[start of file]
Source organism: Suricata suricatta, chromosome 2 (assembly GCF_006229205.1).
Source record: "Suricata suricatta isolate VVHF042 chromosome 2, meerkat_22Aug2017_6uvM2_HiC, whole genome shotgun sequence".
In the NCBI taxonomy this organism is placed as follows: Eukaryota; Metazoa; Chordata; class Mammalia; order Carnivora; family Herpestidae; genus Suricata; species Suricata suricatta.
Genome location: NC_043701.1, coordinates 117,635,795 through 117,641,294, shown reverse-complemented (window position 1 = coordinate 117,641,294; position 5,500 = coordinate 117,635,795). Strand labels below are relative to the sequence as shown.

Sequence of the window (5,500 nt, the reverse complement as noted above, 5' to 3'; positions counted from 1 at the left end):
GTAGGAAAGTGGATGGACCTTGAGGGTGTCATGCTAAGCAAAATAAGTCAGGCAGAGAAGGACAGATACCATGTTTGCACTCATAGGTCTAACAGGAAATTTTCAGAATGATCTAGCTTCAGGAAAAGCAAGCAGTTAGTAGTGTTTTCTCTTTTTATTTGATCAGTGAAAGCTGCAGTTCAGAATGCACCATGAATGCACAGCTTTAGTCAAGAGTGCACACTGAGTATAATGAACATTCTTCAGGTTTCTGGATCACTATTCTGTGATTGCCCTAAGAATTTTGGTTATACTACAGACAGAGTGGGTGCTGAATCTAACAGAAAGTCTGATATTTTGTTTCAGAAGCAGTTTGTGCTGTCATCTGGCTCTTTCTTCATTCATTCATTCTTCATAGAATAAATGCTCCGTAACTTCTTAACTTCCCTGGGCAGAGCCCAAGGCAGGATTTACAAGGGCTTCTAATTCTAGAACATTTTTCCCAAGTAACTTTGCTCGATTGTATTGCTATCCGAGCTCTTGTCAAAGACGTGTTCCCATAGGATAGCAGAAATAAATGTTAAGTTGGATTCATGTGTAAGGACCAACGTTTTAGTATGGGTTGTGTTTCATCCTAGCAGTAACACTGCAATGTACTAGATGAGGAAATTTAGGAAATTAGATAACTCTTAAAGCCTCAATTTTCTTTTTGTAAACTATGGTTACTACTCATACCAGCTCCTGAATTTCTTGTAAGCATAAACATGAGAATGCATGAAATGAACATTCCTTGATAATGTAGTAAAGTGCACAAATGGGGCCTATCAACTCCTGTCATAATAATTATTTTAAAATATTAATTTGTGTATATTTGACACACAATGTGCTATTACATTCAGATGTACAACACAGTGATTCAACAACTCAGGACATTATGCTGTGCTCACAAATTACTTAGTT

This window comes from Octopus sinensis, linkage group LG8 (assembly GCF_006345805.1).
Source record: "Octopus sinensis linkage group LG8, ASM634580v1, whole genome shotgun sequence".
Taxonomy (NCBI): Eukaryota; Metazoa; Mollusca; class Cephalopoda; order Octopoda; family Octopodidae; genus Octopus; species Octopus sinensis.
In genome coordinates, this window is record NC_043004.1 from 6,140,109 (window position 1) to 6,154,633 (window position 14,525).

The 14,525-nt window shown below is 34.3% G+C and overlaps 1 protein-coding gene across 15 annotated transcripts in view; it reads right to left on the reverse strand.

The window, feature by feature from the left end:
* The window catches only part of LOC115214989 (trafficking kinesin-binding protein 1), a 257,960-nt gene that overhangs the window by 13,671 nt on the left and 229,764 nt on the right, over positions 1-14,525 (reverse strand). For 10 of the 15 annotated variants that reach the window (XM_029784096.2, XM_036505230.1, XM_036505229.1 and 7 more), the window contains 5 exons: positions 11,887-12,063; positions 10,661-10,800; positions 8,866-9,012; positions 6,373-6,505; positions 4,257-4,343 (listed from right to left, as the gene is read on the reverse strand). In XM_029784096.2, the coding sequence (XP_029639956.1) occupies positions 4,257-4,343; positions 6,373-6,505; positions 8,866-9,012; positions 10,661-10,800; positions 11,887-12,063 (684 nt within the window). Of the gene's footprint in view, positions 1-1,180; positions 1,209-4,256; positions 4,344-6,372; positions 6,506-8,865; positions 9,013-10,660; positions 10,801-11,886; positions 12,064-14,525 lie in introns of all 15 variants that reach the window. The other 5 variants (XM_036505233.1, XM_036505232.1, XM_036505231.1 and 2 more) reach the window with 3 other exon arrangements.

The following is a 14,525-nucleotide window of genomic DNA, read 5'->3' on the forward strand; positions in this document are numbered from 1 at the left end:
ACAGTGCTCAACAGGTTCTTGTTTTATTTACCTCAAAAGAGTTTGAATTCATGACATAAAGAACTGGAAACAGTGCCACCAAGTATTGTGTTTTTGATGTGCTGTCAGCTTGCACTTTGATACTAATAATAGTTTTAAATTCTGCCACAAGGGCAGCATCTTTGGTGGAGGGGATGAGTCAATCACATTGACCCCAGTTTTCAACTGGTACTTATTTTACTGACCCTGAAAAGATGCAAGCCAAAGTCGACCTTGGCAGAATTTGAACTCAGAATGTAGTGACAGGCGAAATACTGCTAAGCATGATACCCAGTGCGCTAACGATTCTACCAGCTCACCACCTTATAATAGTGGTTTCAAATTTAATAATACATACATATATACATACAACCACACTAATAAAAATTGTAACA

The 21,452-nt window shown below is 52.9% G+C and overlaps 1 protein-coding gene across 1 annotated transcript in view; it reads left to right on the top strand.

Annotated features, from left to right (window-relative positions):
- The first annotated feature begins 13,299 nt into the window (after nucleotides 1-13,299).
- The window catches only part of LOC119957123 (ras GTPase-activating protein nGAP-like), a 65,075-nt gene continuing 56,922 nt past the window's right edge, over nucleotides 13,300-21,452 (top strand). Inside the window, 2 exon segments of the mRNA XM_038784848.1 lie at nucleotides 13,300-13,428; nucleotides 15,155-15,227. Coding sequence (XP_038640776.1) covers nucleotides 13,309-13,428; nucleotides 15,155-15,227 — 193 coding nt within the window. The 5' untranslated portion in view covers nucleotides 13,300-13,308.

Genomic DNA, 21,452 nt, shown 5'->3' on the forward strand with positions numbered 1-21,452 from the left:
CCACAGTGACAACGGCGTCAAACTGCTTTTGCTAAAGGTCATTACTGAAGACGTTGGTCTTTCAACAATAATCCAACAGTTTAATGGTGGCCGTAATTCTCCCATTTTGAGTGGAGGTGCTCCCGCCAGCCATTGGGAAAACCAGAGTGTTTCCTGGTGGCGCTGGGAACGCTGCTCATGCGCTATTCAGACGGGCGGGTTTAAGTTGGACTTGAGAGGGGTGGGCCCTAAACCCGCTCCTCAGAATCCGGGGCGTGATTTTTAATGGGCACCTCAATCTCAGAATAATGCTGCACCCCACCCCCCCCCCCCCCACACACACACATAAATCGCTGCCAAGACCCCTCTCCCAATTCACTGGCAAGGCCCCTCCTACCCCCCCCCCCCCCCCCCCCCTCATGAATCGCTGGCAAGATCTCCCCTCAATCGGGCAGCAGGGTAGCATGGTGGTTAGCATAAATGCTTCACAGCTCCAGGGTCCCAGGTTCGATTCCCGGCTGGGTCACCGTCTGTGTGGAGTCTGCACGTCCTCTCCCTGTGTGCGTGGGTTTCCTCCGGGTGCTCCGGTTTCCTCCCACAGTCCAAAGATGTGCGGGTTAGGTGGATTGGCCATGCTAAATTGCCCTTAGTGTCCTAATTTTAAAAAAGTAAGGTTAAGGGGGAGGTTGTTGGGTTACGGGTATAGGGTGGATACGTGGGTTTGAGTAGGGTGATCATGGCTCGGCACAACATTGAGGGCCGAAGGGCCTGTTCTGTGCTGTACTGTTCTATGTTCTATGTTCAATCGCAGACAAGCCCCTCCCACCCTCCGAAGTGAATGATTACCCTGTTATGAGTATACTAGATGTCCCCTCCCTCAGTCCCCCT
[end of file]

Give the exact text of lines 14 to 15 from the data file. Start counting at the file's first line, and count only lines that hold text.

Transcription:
The following is a 14,525-nucleotide window of genomic DNA, read 5'->3' on the forward strand; positions in this document are numbered from 1 at the left end:
ACAGTGCTCAACAGGTTCTTGTTTTATTTACCTCAAAAGAGTTTGAATTCATGACATAAAGAACTGGAAACAGTGCCACCAAGTATTGTGTTTTTGATGTGCTGTCAGCTTGCACTTTGATACTAATAATAGTTTTAAATTCTGCCACAAGGGCAGCATCTTTGGTGGAGGGGATGAGTCAATCACATTGACCCCAGTTTTCAACTGGTACTTATTTTACTGACCCTGAAAAGATGCAAGCCAAAGTCGACCTTGGCAGAATTTGAACTCAGAATGTAGTGACAGGCGAAATACTGCTAAGCATGATACCCAGTGCGCTAACGATTCTACCAGCTCACCACCTTATAATAGTGGTTTCAAATTTAATAATACATACATATATACATACAACCACACTAATAAAAATTGTAACA